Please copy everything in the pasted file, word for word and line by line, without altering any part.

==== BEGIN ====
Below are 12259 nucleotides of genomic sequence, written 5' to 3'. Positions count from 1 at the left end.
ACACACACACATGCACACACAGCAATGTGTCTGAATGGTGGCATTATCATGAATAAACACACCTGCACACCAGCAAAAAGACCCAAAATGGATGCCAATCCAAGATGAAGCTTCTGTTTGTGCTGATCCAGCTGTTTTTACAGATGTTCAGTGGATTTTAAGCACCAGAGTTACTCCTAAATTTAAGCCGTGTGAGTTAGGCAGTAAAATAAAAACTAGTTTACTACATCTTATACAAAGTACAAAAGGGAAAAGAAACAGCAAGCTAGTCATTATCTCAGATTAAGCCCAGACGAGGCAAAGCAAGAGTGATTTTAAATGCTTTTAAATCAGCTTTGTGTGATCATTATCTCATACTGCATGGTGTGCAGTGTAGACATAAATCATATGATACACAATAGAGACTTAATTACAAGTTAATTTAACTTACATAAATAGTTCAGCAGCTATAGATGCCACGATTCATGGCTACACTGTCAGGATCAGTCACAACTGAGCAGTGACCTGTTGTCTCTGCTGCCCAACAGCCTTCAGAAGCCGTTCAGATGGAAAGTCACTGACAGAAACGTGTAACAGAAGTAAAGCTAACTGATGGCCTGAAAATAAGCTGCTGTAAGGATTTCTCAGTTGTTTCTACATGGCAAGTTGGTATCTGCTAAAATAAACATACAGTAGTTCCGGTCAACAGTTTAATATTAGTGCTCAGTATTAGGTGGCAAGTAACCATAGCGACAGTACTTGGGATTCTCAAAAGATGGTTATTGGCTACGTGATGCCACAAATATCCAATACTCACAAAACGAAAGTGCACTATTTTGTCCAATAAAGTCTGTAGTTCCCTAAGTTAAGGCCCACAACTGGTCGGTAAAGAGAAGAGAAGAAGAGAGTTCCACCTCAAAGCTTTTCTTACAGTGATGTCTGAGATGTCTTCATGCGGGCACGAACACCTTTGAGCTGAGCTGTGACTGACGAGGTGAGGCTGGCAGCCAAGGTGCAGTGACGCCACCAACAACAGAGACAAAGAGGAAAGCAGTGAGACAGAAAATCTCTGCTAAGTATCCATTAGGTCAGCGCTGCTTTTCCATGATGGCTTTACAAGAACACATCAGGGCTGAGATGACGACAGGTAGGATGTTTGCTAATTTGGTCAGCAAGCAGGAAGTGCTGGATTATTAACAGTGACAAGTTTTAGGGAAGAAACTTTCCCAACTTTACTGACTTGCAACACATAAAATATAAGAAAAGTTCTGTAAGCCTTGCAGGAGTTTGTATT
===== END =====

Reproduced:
Below are 12259 nucleotides of genomic sequence, written 5' to 3'. Positions count from 1 at the left end.
ACACACACACATGCACACACAGCAATGTGTCTGAATGGTGGCATTATCATGAATAAACACACCTGCACACCAGCAAAAAGACCCAAAATGGATGCCAATCCAAGATGAAGCTTCTGTTTGTGCTGATCCAGCTGTTTTTACAGATGTTCAGTGGATTTTAAGCACCAGAGTTACTCCTAAATTTAAGCCGTGTGAGTTAGGCAGTAAAATAAAAACTAGTTTACTACATCTTATACAAAGTACAAAAGGGAAAAGAAACAGCAAGCTAGTCATTATCTCAGATTAAGCCCAGACGAGGCAAAGCAAGAGTGATTTTAAATGCTTTTAAATCAGCTTTGTGTGATCATTATCTCATACTGCATGGTGTGCAGTGTAGACATAAATCATATGATACACAATAGAGACTTAATTACAAGTTAATTTAACTTACATAAATAGTTCAGCAGCTATAGATGCCACGATTCATGGCTACACTGTCAGGATCAGTCACAACTGAGCAGTGACCTGTTGTCTCTGCTGCCCAACAGCCTTCAGAAGCCGTTCAGATGGAAAGTCACTGACAGAAACGTGTAACAGAAGTAAAGCTAACTGATGGCCTGAAAATAAGCTGCTGTAAGGATTTCTCAGTTGTTTCTACATGGCAAGTTGGTATCTGCTAAAATAAACATACAGTAGTTCCGGTCAACAGTTTAATATTAGTGCTCAGTATTAGGTGGCAAGTAACCATAGCGACAGTACTTGGGATTCTCAAAAGATGGTTATTGGCTACGTGATGCCACAAATATCCAATACTCACAAAACGAAAGTGCACTATTTTGTCCAATAAAGTCTGTAGTTCCCTAAGTTAAGGCCCACAACTGGTCGGTAAAGAGAAGAGAAGAAGAGAGTTCCACCTCAAAGCTTTTCTTACAGTGATGTCTGAGATGTCTTCATGCGGGCACGAACACCTTTGAGCTGAGCTGTGACTGACGAGGTGAGGCTGGCAGCCAAGGTGCAGTGACGCCACCAACAACAGAGACAAAGAGGAAAGCAGTGAGACAGAAAATCTCTGCTAAGTATCCATTAGGTCAGCGCTGCTTTTCCATGATGGCTTTACAAGAACACATCAGGGCTGAGATGACGACAGGTAGGATGTTTGCTAATTTGGTCAGCAAGCAGGAAGTGCTGGATTATTAACAGTGACAAGTTTTAGGGAAGAAACTTTCCCAACTTTACTGACTTGCAACACATAAAATATAAGAAAAGTTCTGTAAGCCTTGCAGGAGTTTGTATT